The American Bankers Association in a memo to lawmakers Monday praised several provisions in House Financial Services Committee Chairman Jeb Hensarling’s Dodd-Frank replacement plan, the Financial CHOICE Act, which is set to be marked up on Tuesday.
James Ballentine, the group’s executive vice president for congressional relations and political affairs, said ABA supports several aspects of the measure, H.R. 5983, aimed at regulatory relief. He highlighted provisions such as one requiring regulators to tailor rules based on an institution’s business model and risk profile and another that would raise the Federal Reserve’s Small Bank Holding Company threshold from its current level of $1 billion to $5 billion in consolidated assets.
However, ABA said that one of Hensarling (R-Texas)’s signature proposals — an “off-ramp” exempting banks with a leverage ratio of 10 percent from some regulatory requirements — needs more analysis.
“H.R. 5983’s move to incorporate a well-understood GAAP accounting standard for capital measurement significantly reduces the compliance complexity associated with the draft proposal,” Ballentine wrote. “We commend the sponsors for taking this action, but questions remain about additional aspects of the capital proposal that may unnecessarily limit the benefits of the approach to hundreds of well-run banks of all sizes, including many community and mid-size institutions.”
He cited regulatory burdens as one cause of the collapse of 1,708 banks, mainly community institutions, since July 2010, when Dodd-Frank was enacted.
The Electronic Payments Coalition also showered praise on Hensarling’s bill. Both ABA and the Electronic Payments Coalition have advocated for eliminating Dodd-Frank’s limitations on credit card swipe fees, a provision commonly referred to as the “Durbin Amendment” after its lead advocate, Sen. Dick Durbin (D-Ill.).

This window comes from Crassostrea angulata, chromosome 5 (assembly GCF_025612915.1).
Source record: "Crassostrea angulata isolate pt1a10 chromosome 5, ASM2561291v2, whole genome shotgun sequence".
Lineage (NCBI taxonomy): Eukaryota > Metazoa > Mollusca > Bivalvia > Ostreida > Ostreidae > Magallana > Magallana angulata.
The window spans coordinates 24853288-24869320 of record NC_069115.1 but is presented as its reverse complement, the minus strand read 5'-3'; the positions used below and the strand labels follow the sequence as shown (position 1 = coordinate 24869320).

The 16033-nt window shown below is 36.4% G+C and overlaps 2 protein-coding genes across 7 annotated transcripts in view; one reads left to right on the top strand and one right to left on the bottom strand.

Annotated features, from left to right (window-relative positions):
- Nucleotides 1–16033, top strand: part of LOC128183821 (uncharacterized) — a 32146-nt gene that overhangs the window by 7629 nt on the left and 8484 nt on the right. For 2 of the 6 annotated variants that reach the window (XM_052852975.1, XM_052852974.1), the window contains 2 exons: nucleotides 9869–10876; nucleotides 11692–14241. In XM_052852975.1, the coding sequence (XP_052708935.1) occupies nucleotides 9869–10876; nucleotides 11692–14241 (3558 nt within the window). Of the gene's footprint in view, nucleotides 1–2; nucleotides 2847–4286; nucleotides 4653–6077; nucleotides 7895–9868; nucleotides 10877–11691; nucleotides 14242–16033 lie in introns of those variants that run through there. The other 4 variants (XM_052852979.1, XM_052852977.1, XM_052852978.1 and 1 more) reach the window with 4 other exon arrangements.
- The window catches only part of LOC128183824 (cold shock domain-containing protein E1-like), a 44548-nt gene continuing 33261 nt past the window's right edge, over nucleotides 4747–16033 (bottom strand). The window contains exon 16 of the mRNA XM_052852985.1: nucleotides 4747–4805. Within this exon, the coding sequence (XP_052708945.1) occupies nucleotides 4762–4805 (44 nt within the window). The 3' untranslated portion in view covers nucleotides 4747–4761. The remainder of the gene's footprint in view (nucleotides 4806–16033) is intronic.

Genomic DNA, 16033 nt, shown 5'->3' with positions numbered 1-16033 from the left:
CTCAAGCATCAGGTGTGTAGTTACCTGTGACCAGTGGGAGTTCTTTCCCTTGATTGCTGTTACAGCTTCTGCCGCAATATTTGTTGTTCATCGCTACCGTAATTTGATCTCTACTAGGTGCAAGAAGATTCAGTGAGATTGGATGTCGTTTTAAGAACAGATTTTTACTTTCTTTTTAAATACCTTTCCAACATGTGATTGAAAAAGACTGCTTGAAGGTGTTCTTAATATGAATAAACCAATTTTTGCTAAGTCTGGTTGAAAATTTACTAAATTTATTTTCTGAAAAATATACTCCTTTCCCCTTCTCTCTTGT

The Financial CHOICE Act would repeal the Durbin Amendment, which led EPC Executive Director Molly Wilkinson to call the legislation “the right thing to do for consumers and small community banks and credit unions.” She made the remarks Monday in a letter to Hensarling.
Retail groups, however, are strong and influential advocates for preserving the Durbin Amendment. In June, National Retail Federation Senior Vice President and General Counsel Mallory Duncan said in a statement that repeal would “would double the fees that banks charge retailers and their customers when they use a debit card to pay for purchases.”
ABA also supports legislation sponsored by Rep. Blaine Luetkemeyer (R-Mo.) that would require the Financial Stability Oversight Council to establish a process to formally deem individual institutions systemically important, the memo says. The Financial Services Committee approved that measure, H.R. 1309, November in a 39-16 vote. Hensarling’s plan would end the process of designating non-bank firms “too big to fail.”
Norbert Michel, a research fellow in financial regulations at the conservative Heritage Foundation, also made his case for the bill in a Monday piece published in Forbes, countering Dodd-Frank supporters’ argument that the legislation feeds Wall Street risk-taking and saying the bill aims to relieve commercial banks, not investment banks.